Pauls Valley Democrat
Being the ultimate party poopers we are, adults have done a more than satisfactory job of giving children things to believe in only to crush that imagination whenever it doesn’t suit our means. Much like a jealous sibling who doesn’t want the younger one to have a type of happiness they lost and refuse to try and retrieve, we all too often cause damage when we need to just follow that classic Pink Floyd lyric.
Cue today’s reviewed cinematic subject, one that may not quite be among the year’s most amazing, but still one of the most refreshingly creative. An enjoyable ride nonetheless, there’s something there for those still young enough to subscribe at least a little faith and the potential for us who thought we were too old to embrace forgotten fantasy. “Rise of the Guardians” is a holiday Avengers treat that may not be so much important because of the adventure or story told; instead providing a powerful hidden message that it’s never too late to let the child in us keep dreaming.
This particular tale all starts off with a vague beginning story for the winter spirit known as Jack Frost (Chris Pine). Unsure of where he truly came from and discovering quickly he is invisible to everyone around him, he pretty much settles into a life of frozen mischief and he occasional nose nipping.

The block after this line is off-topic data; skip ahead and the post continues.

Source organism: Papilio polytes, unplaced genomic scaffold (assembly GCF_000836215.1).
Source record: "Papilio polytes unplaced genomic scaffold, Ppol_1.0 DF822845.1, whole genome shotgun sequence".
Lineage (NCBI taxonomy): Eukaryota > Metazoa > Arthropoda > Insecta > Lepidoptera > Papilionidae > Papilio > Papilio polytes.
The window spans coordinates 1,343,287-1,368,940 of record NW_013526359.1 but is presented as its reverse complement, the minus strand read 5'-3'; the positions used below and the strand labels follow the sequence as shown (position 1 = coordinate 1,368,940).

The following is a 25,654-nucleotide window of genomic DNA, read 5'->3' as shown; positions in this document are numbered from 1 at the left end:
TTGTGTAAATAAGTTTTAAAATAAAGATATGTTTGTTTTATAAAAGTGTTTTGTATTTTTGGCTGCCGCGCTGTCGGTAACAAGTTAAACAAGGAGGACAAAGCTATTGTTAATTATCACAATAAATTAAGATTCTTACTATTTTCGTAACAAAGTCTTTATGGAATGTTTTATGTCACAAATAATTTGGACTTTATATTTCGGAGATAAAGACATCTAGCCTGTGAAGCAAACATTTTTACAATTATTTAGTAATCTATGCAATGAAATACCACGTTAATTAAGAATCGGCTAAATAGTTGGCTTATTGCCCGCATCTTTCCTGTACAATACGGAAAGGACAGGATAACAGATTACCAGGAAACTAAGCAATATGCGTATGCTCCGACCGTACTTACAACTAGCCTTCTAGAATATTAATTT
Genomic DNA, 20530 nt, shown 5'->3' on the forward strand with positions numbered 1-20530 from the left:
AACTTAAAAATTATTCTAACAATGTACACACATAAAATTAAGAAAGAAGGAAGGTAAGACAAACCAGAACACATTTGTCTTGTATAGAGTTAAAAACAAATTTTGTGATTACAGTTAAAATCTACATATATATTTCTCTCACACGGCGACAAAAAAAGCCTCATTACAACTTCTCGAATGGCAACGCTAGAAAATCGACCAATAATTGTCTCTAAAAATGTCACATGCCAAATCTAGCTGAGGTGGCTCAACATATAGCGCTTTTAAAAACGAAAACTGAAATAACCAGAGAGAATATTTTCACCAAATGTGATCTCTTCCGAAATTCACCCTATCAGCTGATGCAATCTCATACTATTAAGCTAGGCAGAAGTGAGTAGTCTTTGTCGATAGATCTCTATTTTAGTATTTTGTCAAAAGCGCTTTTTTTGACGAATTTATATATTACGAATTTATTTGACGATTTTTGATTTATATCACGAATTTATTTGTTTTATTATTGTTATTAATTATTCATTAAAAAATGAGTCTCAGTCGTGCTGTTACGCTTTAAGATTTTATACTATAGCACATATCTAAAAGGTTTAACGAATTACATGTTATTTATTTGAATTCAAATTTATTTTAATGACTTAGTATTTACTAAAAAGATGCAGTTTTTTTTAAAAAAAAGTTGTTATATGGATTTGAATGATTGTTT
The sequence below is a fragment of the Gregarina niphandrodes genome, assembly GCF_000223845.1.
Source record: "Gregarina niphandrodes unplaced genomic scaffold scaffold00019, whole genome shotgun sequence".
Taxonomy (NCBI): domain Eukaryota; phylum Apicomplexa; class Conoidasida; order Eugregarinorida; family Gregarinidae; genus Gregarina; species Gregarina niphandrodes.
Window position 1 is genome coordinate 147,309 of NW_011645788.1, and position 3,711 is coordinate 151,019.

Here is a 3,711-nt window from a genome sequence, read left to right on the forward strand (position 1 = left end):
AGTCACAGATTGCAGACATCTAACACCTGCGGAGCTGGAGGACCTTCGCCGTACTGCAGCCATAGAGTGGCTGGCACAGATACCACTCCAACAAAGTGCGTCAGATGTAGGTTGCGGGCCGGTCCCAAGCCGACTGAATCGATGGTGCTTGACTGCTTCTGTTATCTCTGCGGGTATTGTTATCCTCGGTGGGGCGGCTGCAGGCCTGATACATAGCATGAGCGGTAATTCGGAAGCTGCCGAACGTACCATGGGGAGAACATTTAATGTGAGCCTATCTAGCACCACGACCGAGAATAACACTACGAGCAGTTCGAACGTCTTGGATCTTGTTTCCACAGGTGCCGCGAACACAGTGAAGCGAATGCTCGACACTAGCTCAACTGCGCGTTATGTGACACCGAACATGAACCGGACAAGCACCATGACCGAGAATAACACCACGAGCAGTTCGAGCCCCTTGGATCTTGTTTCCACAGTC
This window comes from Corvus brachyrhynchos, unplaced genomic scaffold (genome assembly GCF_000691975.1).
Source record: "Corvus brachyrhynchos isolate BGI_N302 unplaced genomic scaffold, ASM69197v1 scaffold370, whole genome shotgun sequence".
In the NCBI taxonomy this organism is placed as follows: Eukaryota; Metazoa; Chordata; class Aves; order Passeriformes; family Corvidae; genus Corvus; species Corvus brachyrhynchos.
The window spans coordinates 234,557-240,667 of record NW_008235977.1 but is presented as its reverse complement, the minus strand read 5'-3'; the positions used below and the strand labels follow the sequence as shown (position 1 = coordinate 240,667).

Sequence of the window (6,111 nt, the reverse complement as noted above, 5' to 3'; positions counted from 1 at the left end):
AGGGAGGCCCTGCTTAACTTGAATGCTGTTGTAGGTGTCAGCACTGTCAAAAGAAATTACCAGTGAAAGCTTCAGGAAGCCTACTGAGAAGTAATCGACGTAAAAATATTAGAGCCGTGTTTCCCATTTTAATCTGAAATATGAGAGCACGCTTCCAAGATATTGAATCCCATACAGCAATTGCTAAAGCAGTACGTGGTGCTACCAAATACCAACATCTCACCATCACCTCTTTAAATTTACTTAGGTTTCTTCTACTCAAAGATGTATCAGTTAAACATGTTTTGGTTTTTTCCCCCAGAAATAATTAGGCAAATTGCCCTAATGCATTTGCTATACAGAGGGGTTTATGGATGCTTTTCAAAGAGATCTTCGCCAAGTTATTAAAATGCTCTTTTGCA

Cue an idea that just looked fun in the trailers alone, a gathering of holiday super heroes we’ve all at least have heard of from the Sandman to North or Santa Claus (Alec Baldwin), The Easter Bunny (Hugh Jackman) and The Tooth Fairy (Isla Fisher), who are all on edge when an old nemesis, Pitch the Bogeyman (Jude Law) resurfaces to destroy children’s faith in them. What could be a complicated mish mash of stories gives us a chance to see a little of what makes each fantasy character tick and thrown in along with trying to figure out who Jack really is includes whether that idea includes him becoming one of the guardians. It’s a relatively balanced flick that includes plenty of spiffy special effects, especially the sand related battles, as well as decently clean humor and just heartwarming enough of a resolution to avoid being sappy.
It is without a doubt a morals tale, which means a constant lesson or two to be learned, which is fine unless you just can’t stand reinforcements of right versus wrong. The characters also have their own lovable quirks and personally I’d like to see some expansion of each if the studio scrooges feel enough money warrants sequels.
In any case, I reccomend this as something to consider for this time a year with content appropriate for any age, barring there’s time after the 4,000th rewatching of a “Charlie Brown Christmas.” It’s time well spent and worth the ticket price. Thus my final verdict for “Rise of the Guardians” is three and a half out of five elves.
Movie viewing experience courtesy of the Royal Twin Theater of Pauls Valley.